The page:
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"The coronation banquet is celebrated. The father waits on the son and denies himself to be king."


The Limousin Rebellion of 1182

Tiring of the tournament and again chafing over his political irrelevance, the Young King saw an opportunity to take make his place by breaking with Richard; his opening was the simmering feud between his brother and the nobles of Limousin, trouble which had been sparked by the disputed succession to the County of Limoges in June 1181. Richard had bayed them relentlessly- and that with the assistance of Henry and the Old King- until bringing them to heel in July 1182. But sensing fresh opportunity, the Taillefers and and Angoulêmes sent overtures of fealty to the Young King. The bait was taken and war-footing against the Duke resumed. During Henry II's great Christmas court of 1182, Henry and Richard quarreled and, feigning reconciliation, Henry joined the rebels at Limoges while ostensibly bearing the Angevin olive branch. Richard responded with a series of lightening raids to prevent a concentration of forces and then invested Limoges. As for Henry II, he initially sat out the hostilities until an attempted parlay resulted in the felling of the king's horse. Thinking the arrow bolt was meant for him, the Old King was driven directly into the arms of Richard. The belligerents now declared for the Young King included King Philip of France, Geoffrey of Brittany, Duke Hugh of Burgundy, Count Raymond of Toulouse, Viscount Aimar V, and Geoffrey de Lusignan. (King Alfonso sided with the Old King and Henry as a check on Toulouse.) This impressive show of support, on the other hand, did not include funds and so Henry slipped out of Limoges to rob nearby abbeys in hopes that the proceeds would keep his mercenaries in the field. Richard's siege might have collapsed had Henry not fallen ill, succumbing finally to dysentery at Martel. With his death the rebellion collapsed. "Like the king in chess, the Young King had possessed very little power of his own, yet without him it was impossible to carry on the game." Gillingham, 75.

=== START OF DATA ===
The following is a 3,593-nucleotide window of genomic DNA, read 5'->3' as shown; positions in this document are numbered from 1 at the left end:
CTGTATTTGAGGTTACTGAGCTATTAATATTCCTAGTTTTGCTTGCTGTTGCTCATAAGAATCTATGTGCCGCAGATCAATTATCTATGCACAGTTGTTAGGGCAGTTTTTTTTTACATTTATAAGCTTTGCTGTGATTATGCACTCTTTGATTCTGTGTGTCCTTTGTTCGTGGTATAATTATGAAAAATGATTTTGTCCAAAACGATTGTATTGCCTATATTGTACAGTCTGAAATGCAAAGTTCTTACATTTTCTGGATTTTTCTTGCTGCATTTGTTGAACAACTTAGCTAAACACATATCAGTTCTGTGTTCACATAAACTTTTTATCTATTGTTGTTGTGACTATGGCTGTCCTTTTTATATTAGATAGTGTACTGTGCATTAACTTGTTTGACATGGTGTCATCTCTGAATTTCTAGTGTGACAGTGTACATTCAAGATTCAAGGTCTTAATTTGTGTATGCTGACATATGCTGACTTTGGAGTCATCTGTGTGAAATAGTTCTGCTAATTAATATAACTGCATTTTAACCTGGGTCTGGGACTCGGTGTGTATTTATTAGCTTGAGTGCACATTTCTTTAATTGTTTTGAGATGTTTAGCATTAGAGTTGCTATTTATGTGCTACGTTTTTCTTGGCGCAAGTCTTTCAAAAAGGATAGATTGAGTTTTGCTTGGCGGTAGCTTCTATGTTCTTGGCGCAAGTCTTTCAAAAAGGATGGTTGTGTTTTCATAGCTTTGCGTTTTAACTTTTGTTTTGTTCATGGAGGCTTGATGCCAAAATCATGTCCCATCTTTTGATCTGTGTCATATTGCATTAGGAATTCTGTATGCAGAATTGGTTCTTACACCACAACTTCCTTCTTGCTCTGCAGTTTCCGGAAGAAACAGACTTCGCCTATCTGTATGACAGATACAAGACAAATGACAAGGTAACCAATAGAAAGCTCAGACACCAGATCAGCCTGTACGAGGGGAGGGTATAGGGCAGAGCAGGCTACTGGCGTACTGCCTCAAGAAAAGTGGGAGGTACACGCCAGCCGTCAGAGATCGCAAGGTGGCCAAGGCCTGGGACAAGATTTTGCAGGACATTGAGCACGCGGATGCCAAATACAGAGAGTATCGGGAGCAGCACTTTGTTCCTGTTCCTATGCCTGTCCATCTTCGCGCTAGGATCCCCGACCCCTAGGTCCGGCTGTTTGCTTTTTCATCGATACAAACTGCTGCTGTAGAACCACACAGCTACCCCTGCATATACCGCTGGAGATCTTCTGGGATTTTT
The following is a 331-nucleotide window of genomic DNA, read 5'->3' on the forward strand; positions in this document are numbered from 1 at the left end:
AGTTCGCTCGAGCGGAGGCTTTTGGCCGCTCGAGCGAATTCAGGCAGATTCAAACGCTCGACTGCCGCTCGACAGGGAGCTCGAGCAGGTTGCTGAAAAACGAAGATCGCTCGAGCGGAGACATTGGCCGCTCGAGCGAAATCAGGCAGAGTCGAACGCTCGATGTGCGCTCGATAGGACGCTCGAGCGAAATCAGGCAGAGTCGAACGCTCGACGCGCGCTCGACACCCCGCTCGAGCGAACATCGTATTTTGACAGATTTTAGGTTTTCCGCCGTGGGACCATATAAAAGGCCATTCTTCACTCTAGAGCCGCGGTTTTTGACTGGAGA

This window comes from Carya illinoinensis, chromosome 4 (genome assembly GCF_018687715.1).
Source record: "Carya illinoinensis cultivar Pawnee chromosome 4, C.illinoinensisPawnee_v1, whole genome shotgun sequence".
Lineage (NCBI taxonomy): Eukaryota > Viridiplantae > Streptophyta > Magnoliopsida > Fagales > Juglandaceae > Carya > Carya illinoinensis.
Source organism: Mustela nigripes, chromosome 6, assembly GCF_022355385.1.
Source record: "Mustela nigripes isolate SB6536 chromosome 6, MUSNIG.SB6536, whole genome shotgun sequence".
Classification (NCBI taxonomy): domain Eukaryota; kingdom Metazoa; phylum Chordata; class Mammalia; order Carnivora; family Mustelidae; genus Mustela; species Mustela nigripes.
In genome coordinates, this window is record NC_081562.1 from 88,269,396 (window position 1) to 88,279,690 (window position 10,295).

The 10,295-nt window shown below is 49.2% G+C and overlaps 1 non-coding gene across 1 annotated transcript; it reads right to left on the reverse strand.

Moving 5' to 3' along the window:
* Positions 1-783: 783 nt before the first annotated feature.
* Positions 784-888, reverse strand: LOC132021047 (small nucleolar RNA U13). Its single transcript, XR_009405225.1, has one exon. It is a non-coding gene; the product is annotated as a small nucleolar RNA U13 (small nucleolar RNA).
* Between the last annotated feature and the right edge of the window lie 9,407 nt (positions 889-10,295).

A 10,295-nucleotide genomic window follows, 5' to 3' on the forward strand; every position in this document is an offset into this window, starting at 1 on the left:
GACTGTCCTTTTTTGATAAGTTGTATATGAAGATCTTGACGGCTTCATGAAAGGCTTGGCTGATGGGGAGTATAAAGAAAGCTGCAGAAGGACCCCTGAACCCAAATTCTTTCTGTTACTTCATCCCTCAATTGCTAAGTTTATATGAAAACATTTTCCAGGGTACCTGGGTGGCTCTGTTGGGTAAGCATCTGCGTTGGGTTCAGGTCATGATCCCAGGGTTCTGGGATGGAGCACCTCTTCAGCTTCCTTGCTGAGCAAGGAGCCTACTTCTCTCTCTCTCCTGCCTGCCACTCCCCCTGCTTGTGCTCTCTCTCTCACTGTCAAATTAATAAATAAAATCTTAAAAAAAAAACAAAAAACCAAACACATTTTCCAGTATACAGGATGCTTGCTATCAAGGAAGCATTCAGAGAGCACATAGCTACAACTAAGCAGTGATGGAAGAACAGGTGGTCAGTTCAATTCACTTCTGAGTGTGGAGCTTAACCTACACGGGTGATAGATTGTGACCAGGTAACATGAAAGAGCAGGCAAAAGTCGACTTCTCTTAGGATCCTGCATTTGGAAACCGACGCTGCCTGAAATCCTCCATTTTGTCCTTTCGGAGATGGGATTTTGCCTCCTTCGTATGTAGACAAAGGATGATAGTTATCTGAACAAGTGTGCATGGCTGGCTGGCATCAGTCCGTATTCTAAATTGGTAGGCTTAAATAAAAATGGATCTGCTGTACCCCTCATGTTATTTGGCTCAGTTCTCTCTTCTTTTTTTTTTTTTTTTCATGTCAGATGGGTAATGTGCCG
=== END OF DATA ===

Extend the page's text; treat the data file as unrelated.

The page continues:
Owner/SourceAnonymous artist. Celebratur convivium coronacionis. Ministrat pater filio et se regem esse diffitetur. This file is obtained at Wikipedia Comons and made available under the Creative Commons CC0 1.0 Universal Public Domain Dedication
File nameHenry_II_and_Young_Henry.jpg
File Size644.61k
Dimensions687 x 693
Linked toGeoffrey II, Earl of Richmond (Military); Henry II, King of England (Military); Richard I, King of England (Military); Alfonso II de Aragón, King of Aragon, Count of Provence (Military); Huges III de Bourgogne, Duke of Burgundy (Military); Raymond V de Toulouse, Comte de Toulouse (Military); Philippe II de France, King of France (Military); Ademar V de Limoges, Viscount of Limoges (Military); Geoffroy de Lusignan, Seigneur de Vouvent (Military); Henry the Young King, Duke of Normandy (Military)

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